NYCFC kept all three points and their home winning streak alive, overcoming a visiting D.C. United 3-2.

Yankee Stadium is never kind to D.C. United, and tonight was no exception. An early two-goal lead for the hosts and a bevy of injuries all set up a challenging match, continuing the unfortunate tradition of the Black-and-Red being unable to pull out a win in the Bronx.

The tight quarters in Yankee Stadium are sometimes (most of the time) hard for visitors to settle into, giving NYC an undeniable advantage. Throughout the first half, City capitalized on this advantage to quickly pick its way through D.C.’s defense.

In the 17′, Talles Magno lobbed a close-range shot past Tyler Miller to stun the Black-and-Red. The play immediately went to VAR for a possible offside, but in the end, Magno’s goal ended up on the board to give the hosts the lead.

NYCFC’s attack wouldn’t quit, with Matí Pellegrini coming in hot to make another attempt in the 21′. Santiago Rodríguez had Pellegrini’s back on the assist, taking advantage of a fast break to overwhelm D.C. United. Thankfully, the opportunity was missed. Tayvon Gray would take his own chance minutes later, attempting to convert a corner in the 25′. It would take NYCFC a bit longer to strike again.

Christian Benteke set up Nigel Robertha in the 27′ to take a shot on Luis Barraza. Unfortunately, Robertha’s shot didn’t find the back of the net – Barraza stopped the shot to deny the Black-and-Red.

Rodríguez went from facilitating shots to scoring goals in the 37′ when he flung a through ball by Gabriel Pereira past Miller to double NYCFC’s lead. His goal would close out the half, sending D.C. to the locker room empty handed.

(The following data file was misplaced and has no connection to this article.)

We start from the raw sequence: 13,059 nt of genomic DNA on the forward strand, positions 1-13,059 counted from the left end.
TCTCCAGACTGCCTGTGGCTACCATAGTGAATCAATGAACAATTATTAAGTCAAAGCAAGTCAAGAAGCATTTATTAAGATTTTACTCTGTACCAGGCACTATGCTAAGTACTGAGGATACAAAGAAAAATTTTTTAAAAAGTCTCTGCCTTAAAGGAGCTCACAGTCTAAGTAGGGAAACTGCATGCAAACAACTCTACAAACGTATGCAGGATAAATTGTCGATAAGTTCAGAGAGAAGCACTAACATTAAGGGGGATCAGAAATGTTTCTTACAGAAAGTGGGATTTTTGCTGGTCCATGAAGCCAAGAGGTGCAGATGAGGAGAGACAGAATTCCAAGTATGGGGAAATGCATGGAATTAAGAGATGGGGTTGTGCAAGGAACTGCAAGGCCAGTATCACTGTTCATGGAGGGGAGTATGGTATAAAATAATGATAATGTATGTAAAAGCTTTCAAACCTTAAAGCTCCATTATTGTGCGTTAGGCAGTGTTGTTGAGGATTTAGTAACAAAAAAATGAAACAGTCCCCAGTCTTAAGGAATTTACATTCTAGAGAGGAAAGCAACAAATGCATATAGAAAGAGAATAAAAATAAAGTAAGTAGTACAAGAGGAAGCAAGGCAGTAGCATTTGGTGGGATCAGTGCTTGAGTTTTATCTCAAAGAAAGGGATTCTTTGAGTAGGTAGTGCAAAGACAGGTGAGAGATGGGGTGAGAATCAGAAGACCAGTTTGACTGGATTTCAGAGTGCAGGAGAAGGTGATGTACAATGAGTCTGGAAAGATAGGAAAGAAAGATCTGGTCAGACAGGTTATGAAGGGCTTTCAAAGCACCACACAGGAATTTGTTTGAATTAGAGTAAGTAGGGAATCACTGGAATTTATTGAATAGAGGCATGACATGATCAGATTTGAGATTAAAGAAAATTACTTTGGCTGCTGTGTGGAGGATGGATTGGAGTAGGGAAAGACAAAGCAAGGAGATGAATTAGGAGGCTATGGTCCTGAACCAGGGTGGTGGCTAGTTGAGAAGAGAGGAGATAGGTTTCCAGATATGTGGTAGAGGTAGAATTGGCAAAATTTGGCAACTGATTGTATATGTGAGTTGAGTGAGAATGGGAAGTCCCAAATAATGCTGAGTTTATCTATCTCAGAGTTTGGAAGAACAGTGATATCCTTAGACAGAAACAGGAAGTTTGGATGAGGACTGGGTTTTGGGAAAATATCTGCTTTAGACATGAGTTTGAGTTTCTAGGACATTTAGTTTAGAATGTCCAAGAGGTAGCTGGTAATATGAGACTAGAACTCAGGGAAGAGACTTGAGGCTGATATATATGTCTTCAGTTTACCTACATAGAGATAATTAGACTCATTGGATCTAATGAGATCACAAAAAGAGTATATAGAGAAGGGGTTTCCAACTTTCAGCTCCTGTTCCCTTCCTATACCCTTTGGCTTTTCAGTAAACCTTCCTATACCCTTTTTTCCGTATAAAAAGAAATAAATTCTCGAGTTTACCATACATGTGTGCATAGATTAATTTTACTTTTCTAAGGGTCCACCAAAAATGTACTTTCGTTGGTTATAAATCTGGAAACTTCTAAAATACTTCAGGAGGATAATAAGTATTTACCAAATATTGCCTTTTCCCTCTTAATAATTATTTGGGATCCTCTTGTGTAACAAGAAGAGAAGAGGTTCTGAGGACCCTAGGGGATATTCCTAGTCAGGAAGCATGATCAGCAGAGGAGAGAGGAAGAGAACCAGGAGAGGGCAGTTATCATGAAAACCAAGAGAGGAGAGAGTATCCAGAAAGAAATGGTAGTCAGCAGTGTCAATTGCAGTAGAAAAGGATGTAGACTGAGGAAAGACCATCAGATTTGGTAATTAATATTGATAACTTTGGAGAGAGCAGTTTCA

After the half, D.C. United’s response to NYCFC was immediate, with Benteke whipping in a header right away in the 46′. The goal was enough to stun NYC and put them off their pace enough for the Black-and-Red to take some control back in the match. Arguably, D.C.’s performance improved significantly after Benteke’s goal, with the second-half performance outshining the first 45′.

Thiago Andrade found a very dangerous third goal in the 88′ that would end up denying D.C. a point on the road. He snuck into the bottom right corner with Rodríguez on the assist again.

Steve Birnbaum tucked one away in the 90′ for the Black-and-Red, capitalizing on a corner to find the back of the net with his signature header. Mateusz Klich provided the assist with his exceptional service.

While the nine minutes of stoppage time wasn’t enough for the Black-and-Red to tie up the match, they put in a convincing fight to the finish. It wasn’t enough though, to break through NYCFC’s home winning streak and find D.C.’s first three points in the Bronx. Thankfully, the Black-and-Red won’t have to see Yankee Stadium for the remainder of the regular 2023 season.

D.C. United returns to Audi Field to face New England Revolution on March 25 at 7:30 pm ET. Make sure you wear your cherry blossom gear!

Three Takeaways

  • Benteke always shows up. Christian Benteke is a dangerous player, make no mistake. He consistently creates chances for the Black-and-Red, finding opportunities in the box in every single match. His goal in the 46′ reignited D.C. toward a comeback against NYC.
  • Don’t underestimate Steve Birnbaum. Birnbaum tucked away a header in the 90′ to keep the hope alive for the Black-and-Red. He regularly converts corner kicks, to the point we’re laughing if the opposition isn’t obsessively marking him.
  • Little mistakes have big repercussions. MLS teams are getting sharper, smarter, and faster. Small defensive errors or lacking accuracy make all the difference in the outcome of a match. To be strong playoff contenders, the Black-and-Red will need to tighten up.

Watch the highlights from Team Name vs. D.C. United 

Box Score

MLS Regular Season – Game 4

NYCFC: 3 Magno 17′, Rodríguez 37′, Andrade 88′

D.C. United: 2 Benteke 46′, Birnbaum 90′


NYCFC: Luis Barraza, Braian Cufré, Maxime Chanot, Thiago Martins, Tayvon Gray, James Sands, Santiago Rodríguez, Gabriel Pereira (Alfredo Morales 68′), Keaton Parks, Matías Pellegrini, Talles Magno (Thiago 80′) 

D.C. United: Tyler Miller, Ruan (Jacob Greene 46′), Derrick Williams, Mohanad Jeahze (Matai Akinmboni 60′), Steven Birnbaum, Russell Canouse (Victor Pálsson 46′), Chris Durkin, Ted Ku-DiPietro, Mateusz Klich, Nigel Robertha (Pedro Santos 46′) (Yamil Asad 78′), Christian Benteke

Misconduct Summary

NYCFC: Rodríguez 53′, Pellegrini 73′

D.C. United: Canouse 8′, Pálsson 49′, Jeahze 58′

Featured image courtesy of D.C. United, Hannah Wagner